In addition to this, Leadership has also diversified the rallies over the years by trying to include every group on campus in them. “So when we first started having rallies six or seven years ago, it was always the same people who volunteered to be in the games. They weren’t in leadership. They didn’t necessarily represent sports or any group or club on campus. Now over the course of the year, if you look at it, we try to acknowledge fall sports, winter sports, spring sports, clubs, organizations such as publications, things like ACA Deca or Mock Trial that are really important parts of our campus, [and] diversity clubs. They’ve all been in the rally. And so the goal is not that every rally you’re going to see every different group of students but that over the course of the year, people see something that they’re involved in [or] somebody that they know, out there on the gym floor,” Webb-Peploe said.

Even The Claw staff itself has become larger and more diverse, which allows the content published within it to reach a greater audience. Third year Journalism Adviser Lauren Henson said, “In the first year, we became more diverse by changing our name. We went through a whole process and involved all of the students, going from La Puma to The Claw in order to be more culturally sensitive and to listen to different parties at school that had concerns about the previous title, as well as for us to be able to create our own new identity. And then additionally, we have an art staff, which I think brings in a whole new group of students that are able to participate in journalism. And we have a more diverse group. I think that our 28 students better reflect the campus as a whole than in previous years.”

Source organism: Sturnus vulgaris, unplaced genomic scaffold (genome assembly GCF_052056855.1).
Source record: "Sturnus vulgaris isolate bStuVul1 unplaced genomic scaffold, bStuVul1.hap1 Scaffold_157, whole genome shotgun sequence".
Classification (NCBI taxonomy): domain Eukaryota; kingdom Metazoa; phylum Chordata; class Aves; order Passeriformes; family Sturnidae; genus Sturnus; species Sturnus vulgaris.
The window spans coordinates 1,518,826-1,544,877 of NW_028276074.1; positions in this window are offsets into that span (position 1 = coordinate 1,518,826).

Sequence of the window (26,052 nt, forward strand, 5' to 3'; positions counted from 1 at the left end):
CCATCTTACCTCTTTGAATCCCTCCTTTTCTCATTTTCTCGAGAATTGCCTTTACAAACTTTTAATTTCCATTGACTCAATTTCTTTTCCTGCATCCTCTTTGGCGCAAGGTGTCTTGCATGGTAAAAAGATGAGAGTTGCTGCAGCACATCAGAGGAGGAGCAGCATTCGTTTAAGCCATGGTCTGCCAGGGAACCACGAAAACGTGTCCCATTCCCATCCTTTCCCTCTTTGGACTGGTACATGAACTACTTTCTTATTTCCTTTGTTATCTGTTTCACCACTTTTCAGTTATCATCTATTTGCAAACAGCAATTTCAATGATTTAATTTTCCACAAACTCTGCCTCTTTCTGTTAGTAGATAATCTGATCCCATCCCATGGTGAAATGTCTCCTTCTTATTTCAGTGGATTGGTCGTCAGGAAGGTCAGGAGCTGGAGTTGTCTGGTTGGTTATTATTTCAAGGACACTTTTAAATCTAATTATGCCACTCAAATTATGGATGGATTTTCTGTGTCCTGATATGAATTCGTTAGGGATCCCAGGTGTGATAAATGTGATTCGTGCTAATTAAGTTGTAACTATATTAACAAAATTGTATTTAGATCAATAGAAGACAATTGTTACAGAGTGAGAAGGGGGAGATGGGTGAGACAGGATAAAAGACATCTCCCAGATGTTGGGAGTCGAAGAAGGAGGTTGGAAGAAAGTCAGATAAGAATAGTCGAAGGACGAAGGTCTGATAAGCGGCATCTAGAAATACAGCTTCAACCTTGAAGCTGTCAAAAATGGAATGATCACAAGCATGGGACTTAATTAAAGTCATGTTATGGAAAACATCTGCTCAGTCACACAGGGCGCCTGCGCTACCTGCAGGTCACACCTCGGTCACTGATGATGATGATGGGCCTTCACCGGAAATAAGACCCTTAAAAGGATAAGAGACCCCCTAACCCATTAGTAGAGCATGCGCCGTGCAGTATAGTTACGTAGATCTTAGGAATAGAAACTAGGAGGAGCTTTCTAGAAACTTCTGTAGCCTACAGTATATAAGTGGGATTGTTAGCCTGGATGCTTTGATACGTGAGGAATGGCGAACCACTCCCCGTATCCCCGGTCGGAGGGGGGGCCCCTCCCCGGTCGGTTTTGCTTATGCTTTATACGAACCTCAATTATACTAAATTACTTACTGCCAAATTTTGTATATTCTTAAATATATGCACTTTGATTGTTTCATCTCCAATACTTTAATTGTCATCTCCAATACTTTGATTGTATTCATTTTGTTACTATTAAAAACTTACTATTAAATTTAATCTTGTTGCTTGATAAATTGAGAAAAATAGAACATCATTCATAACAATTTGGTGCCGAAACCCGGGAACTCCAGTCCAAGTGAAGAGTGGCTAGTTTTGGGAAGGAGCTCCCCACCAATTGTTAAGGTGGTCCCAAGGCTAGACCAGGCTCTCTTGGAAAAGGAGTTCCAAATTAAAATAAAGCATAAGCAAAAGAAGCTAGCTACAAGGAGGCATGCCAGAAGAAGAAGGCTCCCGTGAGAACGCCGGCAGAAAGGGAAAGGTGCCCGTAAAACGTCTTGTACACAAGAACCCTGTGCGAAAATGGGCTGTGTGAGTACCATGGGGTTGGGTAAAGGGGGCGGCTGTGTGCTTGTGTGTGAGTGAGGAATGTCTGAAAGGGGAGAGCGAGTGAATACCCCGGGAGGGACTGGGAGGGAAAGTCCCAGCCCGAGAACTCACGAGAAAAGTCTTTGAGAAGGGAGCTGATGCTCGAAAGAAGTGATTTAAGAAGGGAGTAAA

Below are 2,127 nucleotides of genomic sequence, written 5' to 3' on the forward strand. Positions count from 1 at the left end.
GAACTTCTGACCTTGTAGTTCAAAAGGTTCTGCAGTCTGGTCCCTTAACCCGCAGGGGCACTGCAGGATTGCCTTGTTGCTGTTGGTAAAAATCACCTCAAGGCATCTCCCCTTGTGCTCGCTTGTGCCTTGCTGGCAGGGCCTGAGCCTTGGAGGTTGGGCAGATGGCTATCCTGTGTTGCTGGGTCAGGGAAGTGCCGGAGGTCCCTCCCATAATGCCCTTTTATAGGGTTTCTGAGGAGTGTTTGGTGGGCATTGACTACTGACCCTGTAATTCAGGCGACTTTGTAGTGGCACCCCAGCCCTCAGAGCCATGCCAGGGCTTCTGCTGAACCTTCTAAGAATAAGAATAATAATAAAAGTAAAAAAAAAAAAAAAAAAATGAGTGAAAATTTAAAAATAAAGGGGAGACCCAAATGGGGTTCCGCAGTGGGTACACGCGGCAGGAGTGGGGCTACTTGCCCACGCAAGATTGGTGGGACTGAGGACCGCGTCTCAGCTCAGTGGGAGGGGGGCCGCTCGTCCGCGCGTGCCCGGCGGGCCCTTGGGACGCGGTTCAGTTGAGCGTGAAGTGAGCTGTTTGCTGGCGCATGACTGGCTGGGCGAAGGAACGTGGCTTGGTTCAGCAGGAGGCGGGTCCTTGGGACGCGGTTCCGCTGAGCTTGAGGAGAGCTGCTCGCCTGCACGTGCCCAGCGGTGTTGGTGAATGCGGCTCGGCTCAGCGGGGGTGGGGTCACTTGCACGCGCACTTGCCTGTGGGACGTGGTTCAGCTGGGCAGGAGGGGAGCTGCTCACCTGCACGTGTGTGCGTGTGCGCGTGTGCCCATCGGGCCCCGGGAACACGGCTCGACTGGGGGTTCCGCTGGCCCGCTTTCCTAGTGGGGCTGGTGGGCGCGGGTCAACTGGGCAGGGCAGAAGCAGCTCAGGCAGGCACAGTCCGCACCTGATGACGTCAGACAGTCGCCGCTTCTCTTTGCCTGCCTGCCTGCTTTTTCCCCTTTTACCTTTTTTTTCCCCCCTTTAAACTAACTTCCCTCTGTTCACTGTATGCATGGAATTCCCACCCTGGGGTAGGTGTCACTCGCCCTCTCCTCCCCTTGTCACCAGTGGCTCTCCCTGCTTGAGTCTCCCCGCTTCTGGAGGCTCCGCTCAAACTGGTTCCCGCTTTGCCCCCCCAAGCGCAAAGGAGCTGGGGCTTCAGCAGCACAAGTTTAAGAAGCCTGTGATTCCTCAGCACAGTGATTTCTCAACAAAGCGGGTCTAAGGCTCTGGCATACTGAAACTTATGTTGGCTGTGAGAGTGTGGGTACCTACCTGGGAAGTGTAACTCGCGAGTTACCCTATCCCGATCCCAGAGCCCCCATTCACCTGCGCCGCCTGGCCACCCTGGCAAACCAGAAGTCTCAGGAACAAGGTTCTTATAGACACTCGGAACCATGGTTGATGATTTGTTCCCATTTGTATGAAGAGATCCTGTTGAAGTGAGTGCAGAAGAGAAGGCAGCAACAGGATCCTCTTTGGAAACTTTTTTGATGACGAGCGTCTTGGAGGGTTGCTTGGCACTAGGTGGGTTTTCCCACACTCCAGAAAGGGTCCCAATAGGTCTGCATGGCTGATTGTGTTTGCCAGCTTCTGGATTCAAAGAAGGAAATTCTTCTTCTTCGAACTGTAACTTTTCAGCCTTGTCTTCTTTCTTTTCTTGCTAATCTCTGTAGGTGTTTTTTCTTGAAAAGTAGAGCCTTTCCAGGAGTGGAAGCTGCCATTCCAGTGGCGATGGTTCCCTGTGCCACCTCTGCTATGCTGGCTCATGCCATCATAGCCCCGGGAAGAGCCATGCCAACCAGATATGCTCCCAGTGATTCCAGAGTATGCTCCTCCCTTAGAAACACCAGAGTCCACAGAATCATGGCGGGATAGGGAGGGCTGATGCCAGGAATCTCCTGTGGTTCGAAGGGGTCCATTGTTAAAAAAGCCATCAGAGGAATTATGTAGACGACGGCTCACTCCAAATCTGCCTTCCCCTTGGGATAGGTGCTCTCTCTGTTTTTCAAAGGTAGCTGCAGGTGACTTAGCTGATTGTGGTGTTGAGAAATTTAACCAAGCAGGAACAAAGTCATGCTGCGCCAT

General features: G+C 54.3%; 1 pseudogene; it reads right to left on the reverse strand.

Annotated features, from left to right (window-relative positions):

Campolindo has come a long way if we compare our current school to the past. There’s so much that has been accomplished in so many different areas. Even with this, there’s always more to improve upon. We’ve made great progress here at Campo in terms of diversity, equity and inclusion, and we still have a ways to go, which is okay. Change takes time, and with the effort of everyone, we all can make it come a little bit faster.